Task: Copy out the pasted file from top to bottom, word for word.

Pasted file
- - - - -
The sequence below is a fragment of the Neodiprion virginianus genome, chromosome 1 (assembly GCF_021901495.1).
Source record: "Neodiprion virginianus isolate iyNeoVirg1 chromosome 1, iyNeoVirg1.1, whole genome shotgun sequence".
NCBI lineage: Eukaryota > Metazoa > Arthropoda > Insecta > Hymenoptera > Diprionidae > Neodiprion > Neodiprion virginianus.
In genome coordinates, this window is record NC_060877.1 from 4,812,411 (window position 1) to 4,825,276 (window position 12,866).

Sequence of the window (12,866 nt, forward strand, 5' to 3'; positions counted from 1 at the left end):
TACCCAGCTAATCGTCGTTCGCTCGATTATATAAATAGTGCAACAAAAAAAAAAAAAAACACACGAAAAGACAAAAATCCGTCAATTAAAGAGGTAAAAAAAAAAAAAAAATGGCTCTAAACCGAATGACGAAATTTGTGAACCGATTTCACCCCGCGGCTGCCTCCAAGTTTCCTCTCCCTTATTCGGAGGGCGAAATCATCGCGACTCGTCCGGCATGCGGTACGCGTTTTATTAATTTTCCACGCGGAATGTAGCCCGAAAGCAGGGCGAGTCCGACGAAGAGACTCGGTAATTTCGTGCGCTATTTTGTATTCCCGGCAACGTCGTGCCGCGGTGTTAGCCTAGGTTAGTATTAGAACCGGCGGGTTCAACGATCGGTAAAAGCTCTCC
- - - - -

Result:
The sequence below is a fragment of the Neodiprion virginianus genome, chromosome 1 (assembly GCF_021901495.1).
Source record: "Neodiprion virginianus isolate iyNeoVirg1 chromosome 1, iyNeoVirg1.1, whole genome shotgun sequence".
NCBI lineage: Eukaryota > Metazoa > Arthropoda > Insecta > Hymenoptera > Diprionidae > Neodiprion > Neodiprion virginianus.
In genome coordinates, this window is record NC_060877.1 from 4,812,411 (window position 1) to 4,825,276 (window position 12,866).

Sequence of the window (12,866 nt, forward strand, 5' to 3'; positions counted from 1 at the left end):
TACCCAGCTAATCGTCGTTCGCTCGATTATATAAATAGTGCAACAAAAAAAAAAAAAAACACACGAAAAGACAAAAATCCGTCAATTAAAGAGGTAAAAAAAAAAAAAAAATGGCTCTAAACCGAATGACGAAATTTGTGAACCGATTTCACCCCGCGGCTGCCTCCAAGTTTCCTCTCCCTTATTCGGAGGGCGAAATCATCGCGACTCGTCCGGCATGCGGTACGCGTTTTATTAATTTTCCACGCGGAATGTAGCCCGAAAGCAGGGCGAGTCCGACGAAGAGACTCGGTAATTTCGTGCGCTATTTTGTATTCCCGGCAACGTCGTGCCGCGGTGTTAGCCTAGGTTAGTATTAGAACCGGCGGGTTCAACGATCGGTAAAAGCTCTCC